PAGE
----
they can't add, either 06.Nov.2002 14:14


see the thread about voter turnout.

I can add and multiply 06.Nov.2002 14:27


I can add and multiply, can you?

The voter turnout calculations;

%39 can also be written: .39
%50 can also be written: .5

if you want to figure out a percent of a percent. You MULTIPLY them:

.39 X .5 = .195

.195 can also be written as %19.5

now the Non-Republican-voting population of eligable voters.

To figure this out. You take ALL of the voters or %100, and subtract the percent of voters who voted for Republicans.

%100 = 1
%19.5 = .195

1 - .195 = .805
.805 = %80.5

Numbers Speak for Themselves 06.Nov.2002 15:01


Nice Summary!

Hey joeblo, Whatdoya Know? 06.Nov.2002 17:06

My Flowers Won't Grow Have_you_tried@hoe.?

You will find that Loose is the correct word

Loose v.

1. a. trans. To let loose, set free; to release (a person, an animal, or their limbs) from bonds or physical restraint.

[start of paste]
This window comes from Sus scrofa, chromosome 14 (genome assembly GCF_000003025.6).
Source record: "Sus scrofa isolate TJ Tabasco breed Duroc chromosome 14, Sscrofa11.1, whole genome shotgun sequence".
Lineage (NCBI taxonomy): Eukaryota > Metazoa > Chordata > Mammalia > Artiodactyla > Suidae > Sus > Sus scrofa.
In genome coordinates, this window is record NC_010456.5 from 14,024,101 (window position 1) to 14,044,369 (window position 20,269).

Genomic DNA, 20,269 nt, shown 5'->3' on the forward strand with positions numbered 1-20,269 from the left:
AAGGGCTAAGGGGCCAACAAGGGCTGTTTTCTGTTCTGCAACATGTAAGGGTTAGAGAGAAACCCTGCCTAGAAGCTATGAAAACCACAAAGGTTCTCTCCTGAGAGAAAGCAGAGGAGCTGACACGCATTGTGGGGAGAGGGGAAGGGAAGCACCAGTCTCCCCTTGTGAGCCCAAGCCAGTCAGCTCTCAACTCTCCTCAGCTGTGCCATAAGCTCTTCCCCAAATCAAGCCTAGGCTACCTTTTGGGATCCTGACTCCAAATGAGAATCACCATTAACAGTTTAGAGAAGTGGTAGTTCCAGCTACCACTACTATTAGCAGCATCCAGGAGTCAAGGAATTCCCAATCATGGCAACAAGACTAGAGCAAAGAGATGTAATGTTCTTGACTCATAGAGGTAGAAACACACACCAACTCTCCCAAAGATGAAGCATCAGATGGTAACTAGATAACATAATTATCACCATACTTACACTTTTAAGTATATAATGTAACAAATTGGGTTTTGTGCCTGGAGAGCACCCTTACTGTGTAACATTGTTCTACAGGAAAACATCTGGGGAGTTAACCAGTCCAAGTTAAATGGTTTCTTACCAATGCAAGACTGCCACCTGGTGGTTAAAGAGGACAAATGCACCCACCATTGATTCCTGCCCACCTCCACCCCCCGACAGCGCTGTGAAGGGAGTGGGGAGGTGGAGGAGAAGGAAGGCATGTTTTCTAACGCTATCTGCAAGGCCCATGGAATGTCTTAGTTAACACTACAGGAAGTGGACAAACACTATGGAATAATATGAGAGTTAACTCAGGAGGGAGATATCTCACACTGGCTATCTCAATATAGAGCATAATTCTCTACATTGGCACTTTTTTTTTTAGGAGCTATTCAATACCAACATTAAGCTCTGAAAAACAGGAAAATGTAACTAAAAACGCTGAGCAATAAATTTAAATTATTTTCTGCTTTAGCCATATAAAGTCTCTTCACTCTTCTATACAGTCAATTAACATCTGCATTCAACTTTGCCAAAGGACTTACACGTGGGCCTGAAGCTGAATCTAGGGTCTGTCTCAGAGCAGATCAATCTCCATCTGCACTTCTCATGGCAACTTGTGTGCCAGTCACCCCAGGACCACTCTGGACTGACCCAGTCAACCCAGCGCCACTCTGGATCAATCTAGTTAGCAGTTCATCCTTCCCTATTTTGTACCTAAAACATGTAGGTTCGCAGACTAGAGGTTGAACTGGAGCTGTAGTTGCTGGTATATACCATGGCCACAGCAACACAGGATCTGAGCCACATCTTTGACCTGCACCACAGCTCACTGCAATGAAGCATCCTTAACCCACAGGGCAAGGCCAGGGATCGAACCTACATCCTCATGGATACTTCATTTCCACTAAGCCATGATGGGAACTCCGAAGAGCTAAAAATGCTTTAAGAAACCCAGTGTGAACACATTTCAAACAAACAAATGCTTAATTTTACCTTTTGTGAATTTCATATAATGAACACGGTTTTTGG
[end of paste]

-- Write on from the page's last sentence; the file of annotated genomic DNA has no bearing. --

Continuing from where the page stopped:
a1225 Juliana 38 Ichulle e leowsin [Bodl. MS. lowse] ant leauen hwen me unche. a1300 Cursor M. 14356 [Lazar] in winding clath..was wonden,..'Louses him nu', he said. c1400 Destr. Troy 7884 Deliuert were o lordes, lawsit of prisone. c1470 HENRY Wallace x. 727 Schyr, loss me off my band. 1470-85 MALORY Arthur XI. xii. 589, I requyre the lose me of my boundes. 1497 Extracts Aberd. Reg. (1844) I. 60 And nocht to be lousit out of the goif quhile the saide hour, for nay request. 1530 PALSGR. 615/1 Lowse this prisoner from his yrones, he muste be removed from this gaylle. 1535 COVERDALE Mark xi. 4 They..founde the foale tyed by ye dore..and lowsed it. 1581 Act 23 Eliz. c. 10 4 So as they..doe presentlye loose and let goe everye Feasaunte and Partridge so taken. 1611 BIBLE Isa. li. 14 The captiue exile hasteneth that he may be loosed. 1697 DRYDEN Virg. Past. VI. 38 Loose me, he cry'd, 'twas Impudence to find A sleeping God, 'tis Sacrilege to bind. 1821 SHELLEY Prometh. Unb. II. ii. 94 How he [the chained Titan] shall be loosed. 1840 BROWNING Sordello II. 211 Like Perseus when he loosed his naked love. 1865 TROLLOPE Belton Est. xx. 232 Belton had gone into the stable, and had himself loosed the animal.

b. In immaterial sense: To set free, release, emancipate; to absolve (a person). Const. from (of).